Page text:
Compute FK tables

Computing your first FK tables

Once PINEKO is correctly configured (for a detailed guide on how to set up pineko see here (opens in a new tab)), one can start computing FK tables. This requires three main steps:

  1. Write the yaml file for the wanted dataset and check if all the needed grids are in correct folder.
  2. Compute the operator cards and the related eko operators.
  3. Compute the FK table.

1. Yaml file.

The first step depends a lot on what kind of dataset we want to construct. For a simple dataset, like the one shown in the Inputs section of here (opens in a new tab)), it is enough to write

conversion_factor: 1.0
operation: 'null'
target_dataset: HERACOMBNCEP460

where the name of the dataset, that will be used from now on, is HERACOMBNCEP460. Notice that the name of the yaml file needs to be the same of the dataset (so in this case HERACOMBNCEP460.yaml). In this case we are using only one grid (under the section operands) and no operations are performed on it (an example of a possible operation is ratio but of course it requires two grids at least). Once we are sure that the grid HERA_NC_225GEV_EP_SIGMARED.pineappl.lz4 is in the correct folder, as provided by the pineko.toml file, we are ready to proceed to the next step.

2. Operator card and eko.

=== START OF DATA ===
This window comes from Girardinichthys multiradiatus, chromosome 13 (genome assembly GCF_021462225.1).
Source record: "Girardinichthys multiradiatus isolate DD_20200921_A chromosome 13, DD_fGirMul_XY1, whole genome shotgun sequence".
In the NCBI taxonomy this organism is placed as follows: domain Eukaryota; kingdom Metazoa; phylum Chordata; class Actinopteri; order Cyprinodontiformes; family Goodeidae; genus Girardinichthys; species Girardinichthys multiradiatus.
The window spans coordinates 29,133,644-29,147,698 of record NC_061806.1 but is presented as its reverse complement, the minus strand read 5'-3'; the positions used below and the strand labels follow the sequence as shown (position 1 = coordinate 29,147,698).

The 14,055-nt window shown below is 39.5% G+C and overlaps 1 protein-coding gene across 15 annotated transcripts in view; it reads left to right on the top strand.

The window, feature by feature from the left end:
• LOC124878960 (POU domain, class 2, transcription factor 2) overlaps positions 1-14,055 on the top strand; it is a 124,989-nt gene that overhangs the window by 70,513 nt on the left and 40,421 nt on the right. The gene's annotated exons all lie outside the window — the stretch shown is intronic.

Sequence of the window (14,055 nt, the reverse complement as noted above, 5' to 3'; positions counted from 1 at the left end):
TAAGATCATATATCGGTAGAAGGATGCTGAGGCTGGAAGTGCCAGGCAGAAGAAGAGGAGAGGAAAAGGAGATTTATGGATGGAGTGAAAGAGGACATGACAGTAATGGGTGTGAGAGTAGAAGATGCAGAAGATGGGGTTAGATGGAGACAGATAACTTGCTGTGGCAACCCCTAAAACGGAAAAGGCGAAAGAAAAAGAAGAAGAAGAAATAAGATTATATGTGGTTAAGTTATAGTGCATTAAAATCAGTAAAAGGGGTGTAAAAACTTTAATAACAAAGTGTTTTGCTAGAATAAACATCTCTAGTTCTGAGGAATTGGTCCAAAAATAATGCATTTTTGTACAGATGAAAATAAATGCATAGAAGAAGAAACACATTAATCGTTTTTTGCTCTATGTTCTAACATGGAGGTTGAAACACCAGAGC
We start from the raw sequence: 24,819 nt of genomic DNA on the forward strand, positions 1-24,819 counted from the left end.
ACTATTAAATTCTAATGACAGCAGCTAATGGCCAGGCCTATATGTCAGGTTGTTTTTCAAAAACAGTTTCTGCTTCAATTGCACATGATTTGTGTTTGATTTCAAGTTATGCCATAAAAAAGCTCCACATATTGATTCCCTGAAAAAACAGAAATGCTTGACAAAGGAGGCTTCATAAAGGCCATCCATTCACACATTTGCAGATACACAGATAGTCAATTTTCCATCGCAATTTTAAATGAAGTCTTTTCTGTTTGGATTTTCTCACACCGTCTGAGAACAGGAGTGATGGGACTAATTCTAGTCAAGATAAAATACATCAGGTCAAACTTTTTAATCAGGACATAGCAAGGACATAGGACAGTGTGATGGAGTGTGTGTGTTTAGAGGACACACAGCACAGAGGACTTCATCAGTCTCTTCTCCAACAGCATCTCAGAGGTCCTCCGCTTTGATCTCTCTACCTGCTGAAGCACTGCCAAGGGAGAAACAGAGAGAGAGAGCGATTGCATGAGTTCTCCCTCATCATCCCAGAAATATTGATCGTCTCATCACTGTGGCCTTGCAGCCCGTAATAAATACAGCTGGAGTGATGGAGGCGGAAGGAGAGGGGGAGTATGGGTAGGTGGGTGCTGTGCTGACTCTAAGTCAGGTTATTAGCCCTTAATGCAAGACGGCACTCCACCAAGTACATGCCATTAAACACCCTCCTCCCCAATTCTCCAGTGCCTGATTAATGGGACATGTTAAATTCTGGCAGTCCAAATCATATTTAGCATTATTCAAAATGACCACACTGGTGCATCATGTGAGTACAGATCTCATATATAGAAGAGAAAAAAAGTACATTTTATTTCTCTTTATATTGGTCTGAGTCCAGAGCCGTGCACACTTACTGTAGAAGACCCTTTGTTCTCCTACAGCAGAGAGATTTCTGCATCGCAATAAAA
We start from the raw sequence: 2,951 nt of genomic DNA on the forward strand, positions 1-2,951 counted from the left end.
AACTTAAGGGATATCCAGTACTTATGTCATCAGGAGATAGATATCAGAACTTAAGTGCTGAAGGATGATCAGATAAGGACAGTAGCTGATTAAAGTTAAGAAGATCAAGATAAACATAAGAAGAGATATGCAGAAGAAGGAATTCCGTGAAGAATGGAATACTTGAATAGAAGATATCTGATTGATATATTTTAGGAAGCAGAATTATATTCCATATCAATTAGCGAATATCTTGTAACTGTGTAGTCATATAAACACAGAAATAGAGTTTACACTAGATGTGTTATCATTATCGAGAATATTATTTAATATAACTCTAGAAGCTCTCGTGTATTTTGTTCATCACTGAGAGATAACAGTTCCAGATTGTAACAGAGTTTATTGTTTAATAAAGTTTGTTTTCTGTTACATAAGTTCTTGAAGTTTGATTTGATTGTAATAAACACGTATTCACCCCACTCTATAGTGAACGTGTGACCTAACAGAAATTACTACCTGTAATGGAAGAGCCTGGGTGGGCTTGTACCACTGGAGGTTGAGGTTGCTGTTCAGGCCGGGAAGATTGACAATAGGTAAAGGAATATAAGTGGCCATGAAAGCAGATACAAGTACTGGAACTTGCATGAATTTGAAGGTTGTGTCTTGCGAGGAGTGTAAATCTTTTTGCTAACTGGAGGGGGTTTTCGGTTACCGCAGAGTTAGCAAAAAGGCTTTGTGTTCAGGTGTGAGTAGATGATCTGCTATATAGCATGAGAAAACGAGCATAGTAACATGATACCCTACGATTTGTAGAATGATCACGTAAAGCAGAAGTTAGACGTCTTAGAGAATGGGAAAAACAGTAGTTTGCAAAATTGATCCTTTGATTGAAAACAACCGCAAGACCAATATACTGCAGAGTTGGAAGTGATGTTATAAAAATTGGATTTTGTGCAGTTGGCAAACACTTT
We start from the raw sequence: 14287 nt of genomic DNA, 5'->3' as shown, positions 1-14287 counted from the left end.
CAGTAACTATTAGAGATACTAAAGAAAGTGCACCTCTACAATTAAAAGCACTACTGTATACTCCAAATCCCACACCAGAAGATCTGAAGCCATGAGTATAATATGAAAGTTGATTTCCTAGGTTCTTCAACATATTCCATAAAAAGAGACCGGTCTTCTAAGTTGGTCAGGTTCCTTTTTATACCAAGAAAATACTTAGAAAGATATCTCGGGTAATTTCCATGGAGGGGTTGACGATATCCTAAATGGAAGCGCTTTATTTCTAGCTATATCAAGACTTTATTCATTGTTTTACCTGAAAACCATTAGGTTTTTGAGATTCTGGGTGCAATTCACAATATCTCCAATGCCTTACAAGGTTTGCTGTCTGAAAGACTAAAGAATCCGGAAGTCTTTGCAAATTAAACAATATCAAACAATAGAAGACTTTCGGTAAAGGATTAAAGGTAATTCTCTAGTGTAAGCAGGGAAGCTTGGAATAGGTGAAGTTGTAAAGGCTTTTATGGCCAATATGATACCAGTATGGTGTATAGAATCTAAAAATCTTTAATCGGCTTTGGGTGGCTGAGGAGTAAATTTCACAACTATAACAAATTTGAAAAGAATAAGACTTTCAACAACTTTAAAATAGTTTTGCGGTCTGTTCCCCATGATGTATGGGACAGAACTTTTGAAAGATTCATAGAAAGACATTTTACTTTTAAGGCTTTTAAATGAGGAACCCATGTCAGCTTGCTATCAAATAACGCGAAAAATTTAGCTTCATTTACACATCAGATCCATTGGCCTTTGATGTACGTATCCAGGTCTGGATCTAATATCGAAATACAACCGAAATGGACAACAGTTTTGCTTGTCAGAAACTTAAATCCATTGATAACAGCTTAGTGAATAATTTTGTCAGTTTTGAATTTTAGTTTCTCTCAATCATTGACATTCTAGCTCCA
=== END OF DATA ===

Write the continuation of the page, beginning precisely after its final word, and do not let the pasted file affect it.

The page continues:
In order to compute the operator card, it is enough to run1:

pineko theory opcards <theory_number> <dataset_name>

where <theory_number> is the number of the theory card that we want to use (and that has been previously configured as explained here (opens in a new tab)) and <dataset_name> is just the name of the dataset for which we want to compute the operator cards (for our example it would be HERACOMBNCEP460). An example of the output of the command

pineko theory opcards 208 HERACOMBNCEP460


Success: Wrote card with 23 Q2 points to

where the <theory_number> is 208 in this case. Note that if the yaml file contained more than a single grid, the command would iterate over all the grids, producing an operator card for each of them. This is because indeed we need an eko operator for each grid and, at the end, a FK table for each eko. Having written the operator cards, it is time to compute the ekos. To do so, it is enough to do:

pineko theory ekos <theory_number> <dataset_name>

where <theory_numbers> and <dataset_name> have the same meaning of before. This most likely will take some time (or a lot of time): play some games in the meanwhile (or work on something else if you prefer). The EKO output is pretty long (and you can read it all from the logs) but, if everything just worked fine, you should see something similar to this line at the end of the log file

2022-10-18 10:22:09,873 pineko.theory/INFO: Finished computation of HERA_NC_225GEV_EP_SIGMARED - took 1127.056456 s

Good job! Now you have everything to finally compute the FK table.

3. FK tables

Even for computing FK tables the PINEKO command is pretty simple

pineko theory fks <theory_number> <dataset_name>

and, even in this case, this could take a while. The output of this command should be something similar to

2022-10-18 10:32:14,240 pineko.theory/INFO: Start computation of HERA_NC_225GEV_EP_SIGMARED
2022-10-18 10:32:14,241 pineko.theory/INFO: max_as=3, max_al=0, xir=1.000000, xif=1.000000
2022-10-18 10:32:16,500 pineko.theory/INFO: Finished computation of HERA_NC_225GEV_EP_SIGMARED - took 2.259366 s



  1. Currently PINEKO can run only from the folder in which the pineko.toml file is.